As I keep learning python I plan to add more features to this script, so stay tuned!
Thanks for reading, and have a nice day :)
Wednesday, November 23, 2011
When I was little I wanted to be an engineer cause I liked building things. At some point I felt that that would be too difficult (just wait for the irony), and I fell in love with animation dream got derailed. I went to school to be an animator, and all my friends were jealous that my homework involved watching movies and almost no papers. Three years passed, and I discovered I actually like the technical aspects about the animation pipeline versus the actual animating (but don't get me wrong I do still enjoy animating..I just like the other thing better). It's been six months since I graduated from college with a degree an animation, but its day one of my serious journey to figure out this technical animation nonsense.
PYTHON LESSON, YES PLEASE! (Variables, Printing, Strings)
Ok, I don't know where everyone might be in their programming knowledge. If you're brand new to programming, and remotely trust my knowledge feel free to email me at email@example.com. Put in the subject line what you want claifications on.
I have been reading this book: http://www.amazon.com/Maya-Python-Games-Film-Reference/dp/0123785782 (Maya Python for Games and Film) in an attempt to teach myself Python Scripting.
I'm at chapter two, and it's the first programming language I've ever attempted to learn.
Python inside of Maya can call upon certain commands related to Maya. Before you run any python scripts in maya you must type:
now say you wanted to make a cube by scripting:
#if you're in the script editor hit Ctrl+A (To select everything) Shift+Enter (on the numpad) to run the script and keep the script present in the script editor. However if you're ok with the script being erased, and just run in the computer go ahead and just hit Enter (on the numpad).
#The number sign is how you comment in Python
So far the coolest thing about Python is how easy it is to assign variables. You can assign almost anything to a variable:
x can equal any of the following things:
x = 5
#This is an interger
x = 5.0
#This is known as a float
x = 'Python is fantastic!'
# This is a string
#A string is just a group of words enclosed by either '' or "". You can use quotes interchangeably, just make sure you're consistent!
#However you can't mix numbers and strings together. If you want to do that you'll have to let python know that you're converting one to the other.
#Here's how you'd do that:
#Say you want to print out the sentence "there are 3 kittens in the park."
#and you have:
x = 3
#if you go:
print('there are ' + x + 'kittens in the park.'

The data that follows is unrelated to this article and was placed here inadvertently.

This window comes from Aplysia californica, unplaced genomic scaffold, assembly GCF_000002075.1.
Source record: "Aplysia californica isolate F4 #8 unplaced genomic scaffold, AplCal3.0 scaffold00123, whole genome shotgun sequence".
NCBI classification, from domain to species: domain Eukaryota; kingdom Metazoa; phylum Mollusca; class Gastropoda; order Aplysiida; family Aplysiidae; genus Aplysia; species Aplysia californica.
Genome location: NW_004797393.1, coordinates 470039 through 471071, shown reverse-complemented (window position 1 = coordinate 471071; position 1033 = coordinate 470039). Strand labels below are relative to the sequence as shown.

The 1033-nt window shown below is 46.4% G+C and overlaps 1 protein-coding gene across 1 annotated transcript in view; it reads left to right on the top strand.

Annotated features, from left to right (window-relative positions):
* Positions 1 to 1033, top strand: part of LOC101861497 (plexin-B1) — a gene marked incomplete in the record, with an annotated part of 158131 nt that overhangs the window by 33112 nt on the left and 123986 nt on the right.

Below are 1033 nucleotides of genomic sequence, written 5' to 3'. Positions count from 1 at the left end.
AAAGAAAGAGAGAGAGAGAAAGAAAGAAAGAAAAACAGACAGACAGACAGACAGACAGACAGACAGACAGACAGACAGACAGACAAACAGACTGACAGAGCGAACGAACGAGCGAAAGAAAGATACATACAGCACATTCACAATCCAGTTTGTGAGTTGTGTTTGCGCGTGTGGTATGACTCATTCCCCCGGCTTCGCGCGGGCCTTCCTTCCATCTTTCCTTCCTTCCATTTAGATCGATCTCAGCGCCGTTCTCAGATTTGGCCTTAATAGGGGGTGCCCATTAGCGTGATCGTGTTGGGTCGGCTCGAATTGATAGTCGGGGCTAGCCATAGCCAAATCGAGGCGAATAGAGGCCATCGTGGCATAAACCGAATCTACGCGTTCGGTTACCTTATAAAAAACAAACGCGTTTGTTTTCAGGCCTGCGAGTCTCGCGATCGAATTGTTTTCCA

#an error with pop up: Error: typeError: file ,maya console/ line 1: Cannot concatenate 'str' and "int' objects
#However if you change it to:
print('there are ' +str(x)+' kittens in the park.')
#you should get
there are 3 kittens in the park
# Now you can also do that vice versa with declaring something as an int() versus a str() or a float()
SKIPPING AHEAD TO OPERATIONS!
You can do math in python too! I'll start off with just basic math operations (multiplication, divison, subtraction, and addition). Though remember that Python follows the same of order of operations you learned in middle school alongside with Algebra. Time to remember: Please Excuse My Dear Aunt Sally. Of course that is the mnemonic device to remember: Parentheses, Exponents, Multiplication, Division, Addition, Subtraction (in that order!!)
x + y The sum of x and y
x - y The difference of x and y
x*y The product of x and y
x/y The quotient of x and y, if x and y are integers the answer is rounded down
x//y Floored quotient of x and y, if x and y are float numbers the result is a float number
x%y quotient of x and y with a remainder
pow(x,y) x to the power of y
x ** y also x to the power of y
With that it's pretty fun to go find some word problems and try to solve them using python
here's a site with Word Problems: http://www.mathplayground.com/mathhoops_Z1.html
Matthew has a lot of baseball cards in his collection.
He began his collection when his dad gave him 45 cards for his eighth birthday. Matthew won 15 cards during a game.
He bought 20 more cards at the Sport Court.
How many baseball cards are in Matthew's collection now?
cards = 45
cards += 15
cards += 20
#There's two things I forgot to mention. One Python is a dynamic programming language, meaning you can always update/change the variable on the next line. But be careful and make sure you WANT to change the variable before you do so. Also if you type an operation before the equals sign when you want to assign a new number to a variable python will just do that operation to the original variable to give you the new variable.
I hope you enjoyed the lesson and it was somewhat useful. Again as I keep learning I'll keep posting. See you next time!